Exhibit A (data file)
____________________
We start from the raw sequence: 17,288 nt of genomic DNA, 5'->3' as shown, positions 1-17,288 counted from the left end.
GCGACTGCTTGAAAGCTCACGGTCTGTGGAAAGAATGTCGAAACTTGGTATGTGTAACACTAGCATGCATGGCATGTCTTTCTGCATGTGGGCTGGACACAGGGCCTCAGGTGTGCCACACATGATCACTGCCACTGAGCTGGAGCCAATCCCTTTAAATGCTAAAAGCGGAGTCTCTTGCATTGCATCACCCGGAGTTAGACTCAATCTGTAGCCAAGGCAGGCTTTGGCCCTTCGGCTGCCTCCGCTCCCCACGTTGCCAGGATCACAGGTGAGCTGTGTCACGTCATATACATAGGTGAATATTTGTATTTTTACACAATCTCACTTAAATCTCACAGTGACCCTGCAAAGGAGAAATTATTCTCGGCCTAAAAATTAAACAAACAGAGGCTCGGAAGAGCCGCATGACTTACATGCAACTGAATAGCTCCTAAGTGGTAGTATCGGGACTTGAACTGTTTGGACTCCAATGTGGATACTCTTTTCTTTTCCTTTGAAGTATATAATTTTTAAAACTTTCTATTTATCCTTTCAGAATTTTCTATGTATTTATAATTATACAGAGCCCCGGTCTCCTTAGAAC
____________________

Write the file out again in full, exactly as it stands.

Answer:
We start from the raw sequence: 17,288 nt of genomic DNA, 5'->3' as shown, positions 1-17,288 counted from the left end.
GCGACTGCTTGAAAGCTCACGGTCTGTGGAAAGAATGTCGAAACTTGGTATGTGTAACACTAGCATGCATGGCATGTCTTTCTGCATGTGGGCTGGACACAGGGCCTCAGGTGTGCCACACATGATCACTGCCACTGAGCTGGAGCCAATCCCTTTAAATGCTAAAAGCGGAGTCTCTTGCATTGCATCACCCGGAGTTAGACTCAATCTGTAGCCAAGGCAGGCTTTGGCCCTTCGGCTGCCTCCGCTCCCCACGTTGCCAGGATCACAGGTGAGCTGTGTCACGTCATATACATAGGTGAATATTTGTATTTTTACACAATCTCACTTAAATCTCACAGTGACCCTGCAAAGGAGAAATTATTCTCGGCCTAAAAATTAAACAAACAGAGGCTCGGAAGAGCCGCATGACTTACATGCAACTGAATAGCTCCTAAGTGGTAGTATCGGGACTTGAACTGTTTGGACTCCAATGTGGATACTCTTTTCTTTTCCTTTGAAGTATATAATTTTTAAAACTTTCTATTTATCCTTTCAGAATTTTCTATGTATTTATAATTATACAGAGCCCCGGTCTCCTTAGAAC